By Jen Campisano
It was the summer of 2011 and things were going well. I had landed a job I was happy with, and my husband, Chris, had been offered a job as an assistant professor at Arizona State University. After three years of marriage and welcoming our son, Quinn, into the world we were exhausted, but things felt like they were finally falling into place.
That all changed when I noticed a lump in my breast. At first, I didn’t think much of it and neither did my doctor. During a visit to my late mother-in-law’s house in California, I confided in her that the lump on my breast was not responding to the hot compresses that my doctor had recommended for what he believed might have been blocked milk ducts from nursing Quinn. She encouraged me to get a second opinion and I did. Over the next few weeks, I went from thinking the lump was nothing to learning that I had an aggressive form of breast cancer – a tumor that was now the size of a walnut. Tests in those early weeks showed that the cancer was metastatic.
I didn’t know much about breast cancer, let along metastatic breast cancer (MBC), at the time and assumed that I would be “done” with this chapter in my life once I had completed treatment. My husband and I were stunned to learn in the spring of 2012 that the cancer had spread to other places in my body, and that I would be in treatment for the rest of my life. I also learned that MBC claims the lives of 40,000 Americans each year, a number I found daunting.
To help cope with the fears and complex emotions I was feeling, I started a blog. But, I credit a good friend of mine with nudging me to share my experience as a way to help others who are on the same journey. The blog has connected me with a remarkable community and has provided me with a platform to help tell the MBC story to a broader audience than I ever could have imagined. This National Breast Cancer Awareness Month, I want to take this opportunity to urge those living with this disease to do two things: get educated and advocate for yourself.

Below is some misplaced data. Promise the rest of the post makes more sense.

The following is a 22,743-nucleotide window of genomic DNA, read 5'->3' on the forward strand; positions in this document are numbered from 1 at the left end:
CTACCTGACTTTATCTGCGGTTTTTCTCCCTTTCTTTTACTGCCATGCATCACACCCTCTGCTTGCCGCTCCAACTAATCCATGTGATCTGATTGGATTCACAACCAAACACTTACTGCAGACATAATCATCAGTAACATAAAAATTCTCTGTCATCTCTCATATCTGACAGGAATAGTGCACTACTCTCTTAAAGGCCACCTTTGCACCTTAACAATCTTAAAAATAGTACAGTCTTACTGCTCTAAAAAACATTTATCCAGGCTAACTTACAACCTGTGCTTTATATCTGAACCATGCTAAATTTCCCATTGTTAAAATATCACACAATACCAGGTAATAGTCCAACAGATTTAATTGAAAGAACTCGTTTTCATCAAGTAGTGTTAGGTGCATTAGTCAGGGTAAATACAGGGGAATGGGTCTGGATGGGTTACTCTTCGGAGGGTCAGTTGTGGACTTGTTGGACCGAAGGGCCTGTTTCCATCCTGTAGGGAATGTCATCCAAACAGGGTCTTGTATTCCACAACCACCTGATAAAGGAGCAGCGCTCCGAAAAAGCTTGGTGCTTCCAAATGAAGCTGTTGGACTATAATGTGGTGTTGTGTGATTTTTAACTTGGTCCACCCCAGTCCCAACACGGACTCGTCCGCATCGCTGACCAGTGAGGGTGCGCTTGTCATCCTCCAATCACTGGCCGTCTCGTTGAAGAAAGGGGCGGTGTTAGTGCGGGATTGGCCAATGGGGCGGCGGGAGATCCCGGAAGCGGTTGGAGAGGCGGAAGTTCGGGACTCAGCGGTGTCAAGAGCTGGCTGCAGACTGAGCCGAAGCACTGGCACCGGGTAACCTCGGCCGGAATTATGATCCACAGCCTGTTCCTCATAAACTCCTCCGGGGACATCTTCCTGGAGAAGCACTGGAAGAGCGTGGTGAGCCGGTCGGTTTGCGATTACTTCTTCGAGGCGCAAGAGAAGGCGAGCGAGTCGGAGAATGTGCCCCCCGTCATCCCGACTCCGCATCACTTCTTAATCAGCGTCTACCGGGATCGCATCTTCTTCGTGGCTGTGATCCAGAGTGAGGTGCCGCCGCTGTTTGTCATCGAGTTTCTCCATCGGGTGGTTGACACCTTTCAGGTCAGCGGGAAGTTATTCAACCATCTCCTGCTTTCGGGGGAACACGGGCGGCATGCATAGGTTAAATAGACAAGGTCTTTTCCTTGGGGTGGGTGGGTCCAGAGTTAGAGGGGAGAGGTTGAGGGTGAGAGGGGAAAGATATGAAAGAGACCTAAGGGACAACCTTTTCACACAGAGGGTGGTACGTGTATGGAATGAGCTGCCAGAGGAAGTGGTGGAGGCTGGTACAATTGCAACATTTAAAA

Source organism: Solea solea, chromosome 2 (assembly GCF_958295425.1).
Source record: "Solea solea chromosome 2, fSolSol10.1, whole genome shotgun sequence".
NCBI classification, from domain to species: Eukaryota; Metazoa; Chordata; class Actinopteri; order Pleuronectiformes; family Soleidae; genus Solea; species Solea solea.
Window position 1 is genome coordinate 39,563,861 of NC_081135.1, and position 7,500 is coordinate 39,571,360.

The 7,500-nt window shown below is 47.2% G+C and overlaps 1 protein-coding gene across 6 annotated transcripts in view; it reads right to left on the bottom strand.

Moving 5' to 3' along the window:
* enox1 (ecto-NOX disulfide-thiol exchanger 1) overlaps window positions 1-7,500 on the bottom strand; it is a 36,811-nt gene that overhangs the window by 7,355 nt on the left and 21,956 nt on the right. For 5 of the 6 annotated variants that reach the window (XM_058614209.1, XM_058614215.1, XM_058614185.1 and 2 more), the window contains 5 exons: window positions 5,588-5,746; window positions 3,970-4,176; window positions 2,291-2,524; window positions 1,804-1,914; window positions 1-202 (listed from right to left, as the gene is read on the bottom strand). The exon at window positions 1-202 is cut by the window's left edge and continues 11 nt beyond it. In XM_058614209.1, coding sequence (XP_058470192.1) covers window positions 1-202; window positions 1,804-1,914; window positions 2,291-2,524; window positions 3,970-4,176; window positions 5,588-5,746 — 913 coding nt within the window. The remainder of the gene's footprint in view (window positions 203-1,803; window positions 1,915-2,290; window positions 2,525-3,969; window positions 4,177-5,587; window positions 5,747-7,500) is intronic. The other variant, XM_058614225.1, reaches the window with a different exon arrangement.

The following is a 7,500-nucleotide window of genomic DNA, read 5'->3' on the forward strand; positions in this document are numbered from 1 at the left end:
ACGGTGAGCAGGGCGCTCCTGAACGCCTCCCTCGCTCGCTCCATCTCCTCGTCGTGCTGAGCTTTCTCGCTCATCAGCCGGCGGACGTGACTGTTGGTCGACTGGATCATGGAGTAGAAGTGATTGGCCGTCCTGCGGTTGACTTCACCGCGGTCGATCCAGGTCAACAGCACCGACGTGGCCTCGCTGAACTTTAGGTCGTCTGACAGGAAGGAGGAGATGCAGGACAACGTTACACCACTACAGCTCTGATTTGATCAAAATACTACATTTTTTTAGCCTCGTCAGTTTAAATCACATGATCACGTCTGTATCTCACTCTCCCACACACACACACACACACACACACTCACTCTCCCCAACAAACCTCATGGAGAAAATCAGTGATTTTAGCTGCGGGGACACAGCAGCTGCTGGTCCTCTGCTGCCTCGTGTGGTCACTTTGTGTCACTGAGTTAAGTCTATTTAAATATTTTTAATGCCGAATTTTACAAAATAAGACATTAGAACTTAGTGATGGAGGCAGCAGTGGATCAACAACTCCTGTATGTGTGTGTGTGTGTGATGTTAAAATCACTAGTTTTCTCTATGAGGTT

Educate yourself and take advantage of resources available to you
Education is so important! We live in a “soundbite society,” in which we seem to gravitate towards light and happy endings. This can be an additional challenge when facing a disease as complex as MBC. It is precisely for this reason, however, that education is so important.
The more you educate yourself – whether it’s learning about your hormone receptor status, conducting research into potential clinical trials, or seeking information about other options available to you – the better equipped you are to communicate and meet your needs. I encourage people living with MBC to make informed treatment decisions and take advantage of resources that can improve quality of life.
Advocate for yourself: you are the priority
It is also important to create a strong partnership with your entire treatment team. One of the things I love most about my treatment team is that they are so responsive. Whether it’s taking the time to discuss my concerns or having me come into the office to get extra fluids when I’m not feeling well, my team has always made time for me. I believe this type of responsiveness and partnership has been a crucial factor in why I am doing so well in spite of this devastatingly scary disease.
My message to those who do not have a strong partnership with their treatment team is to not be afraid to create a team you can trust and have open dialogue with! When your life is on the line, you have to push until you get answers to whatever it is that is troubling you, and if something doesn’t seem right, I encourage you to seek out other professionals until you are comfortable. I am so glad I took the time to create a treatment team whom I felt comfortable with.
I have had no evidence of disease (NED) for 23 months and continue to go receive treatment every three weeks. In spite of the reality that I will remain in treatment for the rest of my life – I count my blessings every day.
Jen Campisano writes about her experiences with metastatic breast cancer and motherhood on her blog, Booby and the Beast. She lives in Phoenix, Arizona with her husband, Chris, and son, Quinn.